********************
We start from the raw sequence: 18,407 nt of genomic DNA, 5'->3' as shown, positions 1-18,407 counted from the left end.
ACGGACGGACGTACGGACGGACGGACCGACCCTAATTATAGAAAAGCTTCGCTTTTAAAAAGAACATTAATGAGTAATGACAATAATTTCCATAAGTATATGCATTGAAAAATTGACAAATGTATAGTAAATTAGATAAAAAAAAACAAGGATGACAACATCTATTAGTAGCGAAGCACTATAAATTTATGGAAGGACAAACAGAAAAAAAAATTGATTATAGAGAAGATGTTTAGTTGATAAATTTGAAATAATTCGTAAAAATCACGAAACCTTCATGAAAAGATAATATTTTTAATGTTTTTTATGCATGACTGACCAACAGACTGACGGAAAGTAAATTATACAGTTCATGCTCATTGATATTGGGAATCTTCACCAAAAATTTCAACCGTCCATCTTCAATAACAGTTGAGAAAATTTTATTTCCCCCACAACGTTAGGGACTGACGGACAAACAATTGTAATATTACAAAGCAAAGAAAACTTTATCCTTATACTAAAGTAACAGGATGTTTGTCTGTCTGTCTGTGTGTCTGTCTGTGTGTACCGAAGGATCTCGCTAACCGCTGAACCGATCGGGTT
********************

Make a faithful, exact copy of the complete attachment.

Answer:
We start from the raw sequence: 18,407 nt of genomic DNA, 5'->3' as shown, positions 1-18,407 counted from the left end.
ACGGACGGACGTACGGACGGACGGACCGACCCTAATTATAGAAAAGCTTCGCTTTTAAAAAGAACATTAATGAGTAATGACAATAATTTCCATAAGTATATGCATTGAAAAATTGACAAATGTATAGTAAATTAGATAAAAAAAAACAAGGATGACAACATCTATTAGTAGCGAAGCACTATAAATTTATGGAAGGACAAACAGAAAAAAAAATTGATTATAGAGAAGATGTTTAGTTGATAAATTTGAAATAATTCGTAAAAATCACGAAACCTTCATGAAAAGATAATATTTTTAATGTTTTTTATGCATGACTGACCAACAGACTGACGGAAAGTAAATTATACAGTTCATGCTCATTGATATTGGGAATCTTCACCAAAAATTTCAACCGTCCATCTTCAATAACAGTTGAGAAAATTTTATTTCCCCCACAACGTTAGGGACTGACGGACAAACAATTGTAATATTACAAAGCAAAGAAAACTTTATCCTTATACTAAAGTAACAGGATGTTTGTCTGTCTGTCTGTGTGTCTGTCTGTGTGTACCGAAGGATCTCGCTAACCGCTGAACCGATCGGGTT